Back when ITV, originally a network of regional stations, started in 1955, few people in the UK could have had experience in the television industry – the only channel on air by then was run by the BBC, from London, the only regional outpost opened by then was based in Birmingham, and broadcasts only lasted for five hours a day. The path taken by Associated Television (ATV), initially contracted to provide television in London at the weekend and in the Midlands during the week, was to send their recruits for training in the United States, where its TV industry was growing at a far faster pace.

To that end Noele Gordon, a RADA-trained actress who had been starring in a touring production of the musical “Call Me Madam”, and who had joined ATV both as a presenter and as Head of Lifestyle Programmes, would study at New York University, work as a continuity announcer for WCBS-TV, and remarkably became one of the few British people to appear on the ill-fated DuMont Network, guest starring as a fitness instructor in the 31/08/1954 episode of the famous early sitcom “The Goldbergs”. The episode was broadcast live.

Back in the UK, Gordon would present the opening programme on ATV’s London service in 1955, moving to Birmingham in 1956 when the Midlands service opened. At a time when everything could be thrown at a TV screen to see what stuck, Gordon filed feature reports for news and sports programmes, acted as content producer on the women’s magazine show “Week End”, presented chat shows “Tea with Noele Gordon” and “Midland Profile”, produced the documentary series “Weekend Farming” and “Midland Scene”, while also presenting fishing series “A New Angle on Noele Gordon” and, in 1957, “Noele Gordon Takes The Air”, a six-part series where she learned to fly, qualifying as a pilot in the last episode. Amongst these programmes, Gordon became the first woman to interview a Prime Minister on television, namely Harold MacMillan.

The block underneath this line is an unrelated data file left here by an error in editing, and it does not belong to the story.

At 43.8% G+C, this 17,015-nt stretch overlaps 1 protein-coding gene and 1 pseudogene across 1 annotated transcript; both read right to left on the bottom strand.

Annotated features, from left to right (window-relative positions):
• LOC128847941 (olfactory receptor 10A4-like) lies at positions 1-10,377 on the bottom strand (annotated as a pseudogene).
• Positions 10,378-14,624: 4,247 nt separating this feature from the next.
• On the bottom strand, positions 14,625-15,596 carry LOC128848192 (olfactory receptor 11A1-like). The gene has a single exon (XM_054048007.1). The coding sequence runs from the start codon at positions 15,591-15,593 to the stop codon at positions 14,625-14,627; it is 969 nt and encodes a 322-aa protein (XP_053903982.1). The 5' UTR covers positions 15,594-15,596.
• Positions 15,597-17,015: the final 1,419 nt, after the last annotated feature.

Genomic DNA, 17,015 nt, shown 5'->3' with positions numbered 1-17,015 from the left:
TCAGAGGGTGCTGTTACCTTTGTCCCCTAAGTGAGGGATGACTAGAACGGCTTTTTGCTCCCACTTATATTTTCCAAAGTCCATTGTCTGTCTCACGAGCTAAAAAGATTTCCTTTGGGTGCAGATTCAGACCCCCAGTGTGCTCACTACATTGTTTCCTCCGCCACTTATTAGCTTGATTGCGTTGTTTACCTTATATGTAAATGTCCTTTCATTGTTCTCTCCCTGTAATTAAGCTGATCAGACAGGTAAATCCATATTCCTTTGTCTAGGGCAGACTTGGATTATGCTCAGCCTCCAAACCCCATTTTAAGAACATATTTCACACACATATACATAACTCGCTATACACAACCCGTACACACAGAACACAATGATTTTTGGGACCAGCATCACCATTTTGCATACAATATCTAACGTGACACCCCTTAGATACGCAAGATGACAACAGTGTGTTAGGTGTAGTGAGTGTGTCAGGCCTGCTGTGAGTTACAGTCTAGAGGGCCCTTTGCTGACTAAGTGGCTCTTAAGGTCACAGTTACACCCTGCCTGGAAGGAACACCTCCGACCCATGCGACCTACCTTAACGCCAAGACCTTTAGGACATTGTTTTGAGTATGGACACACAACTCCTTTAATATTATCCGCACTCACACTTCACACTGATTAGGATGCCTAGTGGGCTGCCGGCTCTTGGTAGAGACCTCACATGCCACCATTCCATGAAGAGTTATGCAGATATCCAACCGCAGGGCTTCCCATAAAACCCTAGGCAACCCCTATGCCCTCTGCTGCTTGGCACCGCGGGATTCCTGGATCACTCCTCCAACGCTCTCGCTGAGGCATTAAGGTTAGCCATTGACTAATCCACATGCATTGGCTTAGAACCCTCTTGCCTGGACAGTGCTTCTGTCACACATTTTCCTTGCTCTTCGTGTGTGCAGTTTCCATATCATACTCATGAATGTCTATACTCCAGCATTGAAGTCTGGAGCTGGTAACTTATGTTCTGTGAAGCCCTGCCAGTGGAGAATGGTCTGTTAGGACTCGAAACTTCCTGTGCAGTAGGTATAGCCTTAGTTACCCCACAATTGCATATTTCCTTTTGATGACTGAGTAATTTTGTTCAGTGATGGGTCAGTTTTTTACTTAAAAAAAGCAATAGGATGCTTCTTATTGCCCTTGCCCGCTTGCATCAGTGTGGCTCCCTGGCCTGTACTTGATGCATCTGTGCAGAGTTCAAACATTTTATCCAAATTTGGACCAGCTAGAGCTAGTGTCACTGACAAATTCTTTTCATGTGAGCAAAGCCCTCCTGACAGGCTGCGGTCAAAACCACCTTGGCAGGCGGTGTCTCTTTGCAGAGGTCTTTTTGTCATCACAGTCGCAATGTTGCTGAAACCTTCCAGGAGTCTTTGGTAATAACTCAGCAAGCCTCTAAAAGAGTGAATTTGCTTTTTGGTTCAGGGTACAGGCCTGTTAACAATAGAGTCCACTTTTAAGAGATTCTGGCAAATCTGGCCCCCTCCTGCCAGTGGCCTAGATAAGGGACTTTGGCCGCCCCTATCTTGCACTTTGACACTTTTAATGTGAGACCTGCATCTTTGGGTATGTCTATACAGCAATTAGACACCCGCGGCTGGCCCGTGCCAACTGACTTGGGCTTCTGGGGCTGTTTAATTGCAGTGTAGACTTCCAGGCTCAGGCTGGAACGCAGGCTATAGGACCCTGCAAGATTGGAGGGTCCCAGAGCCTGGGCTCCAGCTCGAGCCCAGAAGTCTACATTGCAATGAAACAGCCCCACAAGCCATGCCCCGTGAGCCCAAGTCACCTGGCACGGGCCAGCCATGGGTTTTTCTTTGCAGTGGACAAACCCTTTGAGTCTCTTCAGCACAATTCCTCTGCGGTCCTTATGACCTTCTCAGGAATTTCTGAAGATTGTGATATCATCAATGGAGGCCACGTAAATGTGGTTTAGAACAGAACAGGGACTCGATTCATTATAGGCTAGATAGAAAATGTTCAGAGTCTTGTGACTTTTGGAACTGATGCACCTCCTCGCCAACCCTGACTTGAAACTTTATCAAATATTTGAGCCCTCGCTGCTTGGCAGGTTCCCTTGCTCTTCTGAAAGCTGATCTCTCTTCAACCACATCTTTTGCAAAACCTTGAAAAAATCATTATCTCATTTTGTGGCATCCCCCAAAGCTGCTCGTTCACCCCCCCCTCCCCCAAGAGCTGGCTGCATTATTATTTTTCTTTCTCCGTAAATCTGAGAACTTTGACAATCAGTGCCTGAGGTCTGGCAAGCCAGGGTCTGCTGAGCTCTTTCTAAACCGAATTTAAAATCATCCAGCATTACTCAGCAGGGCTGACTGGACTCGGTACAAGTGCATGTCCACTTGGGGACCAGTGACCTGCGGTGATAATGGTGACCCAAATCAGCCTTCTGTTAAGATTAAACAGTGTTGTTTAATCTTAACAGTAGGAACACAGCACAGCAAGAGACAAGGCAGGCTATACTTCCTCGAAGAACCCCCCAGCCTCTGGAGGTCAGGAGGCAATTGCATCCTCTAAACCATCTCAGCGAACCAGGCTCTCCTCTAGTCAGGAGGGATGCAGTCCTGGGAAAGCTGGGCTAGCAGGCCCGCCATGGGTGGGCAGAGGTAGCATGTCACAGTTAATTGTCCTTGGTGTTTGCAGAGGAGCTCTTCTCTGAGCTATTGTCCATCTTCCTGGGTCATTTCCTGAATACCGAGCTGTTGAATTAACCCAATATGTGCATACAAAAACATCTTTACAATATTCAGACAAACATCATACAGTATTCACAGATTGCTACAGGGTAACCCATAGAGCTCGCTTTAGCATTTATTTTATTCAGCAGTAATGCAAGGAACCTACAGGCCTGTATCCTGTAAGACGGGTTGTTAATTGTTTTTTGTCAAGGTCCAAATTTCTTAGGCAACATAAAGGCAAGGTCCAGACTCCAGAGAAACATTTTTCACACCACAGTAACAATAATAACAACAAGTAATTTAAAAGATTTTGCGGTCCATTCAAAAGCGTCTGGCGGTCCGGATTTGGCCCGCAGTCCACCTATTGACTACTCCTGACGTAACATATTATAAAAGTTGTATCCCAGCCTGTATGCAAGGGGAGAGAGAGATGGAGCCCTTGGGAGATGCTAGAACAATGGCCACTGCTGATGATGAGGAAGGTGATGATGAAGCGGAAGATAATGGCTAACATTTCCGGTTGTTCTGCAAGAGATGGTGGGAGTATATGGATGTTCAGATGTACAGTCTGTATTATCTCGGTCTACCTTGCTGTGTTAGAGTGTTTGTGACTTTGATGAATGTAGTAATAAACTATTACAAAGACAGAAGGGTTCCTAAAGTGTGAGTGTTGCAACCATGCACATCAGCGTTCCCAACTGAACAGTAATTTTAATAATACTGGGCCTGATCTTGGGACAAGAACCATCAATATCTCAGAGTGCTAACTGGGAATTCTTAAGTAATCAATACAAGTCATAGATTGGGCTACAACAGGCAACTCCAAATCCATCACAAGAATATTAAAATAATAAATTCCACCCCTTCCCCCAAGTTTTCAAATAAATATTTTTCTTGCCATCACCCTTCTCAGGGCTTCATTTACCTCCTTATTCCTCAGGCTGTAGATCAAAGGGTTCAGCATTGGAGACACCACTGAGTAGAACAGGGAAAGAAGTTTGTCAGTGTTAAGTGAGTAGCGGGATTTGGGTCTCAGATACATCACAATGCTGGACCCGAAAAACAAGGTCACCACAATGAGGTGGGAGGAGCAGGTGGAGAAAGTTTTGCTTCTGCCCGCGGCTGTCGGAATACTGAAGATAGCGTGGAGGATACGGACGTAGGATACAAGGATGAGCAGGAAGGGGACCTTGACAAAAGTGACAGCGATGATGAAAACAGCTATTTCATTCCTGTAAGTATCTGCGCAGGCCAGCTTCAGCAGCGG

with Gertrude Berg in "The Goldbergs"

Gordon’s signature series before “Crossroads” was “Lunch Box”, broadcast live for forty-five minutes each day, presenting dedications to viewers and music performances from the house band, Jerry Allen and His TV Trio. I found one episode on YouTube, and the relaxed atmosphere, the backchat between Gordon and the band, and lack of audience, felt a little like a radio breakfast show.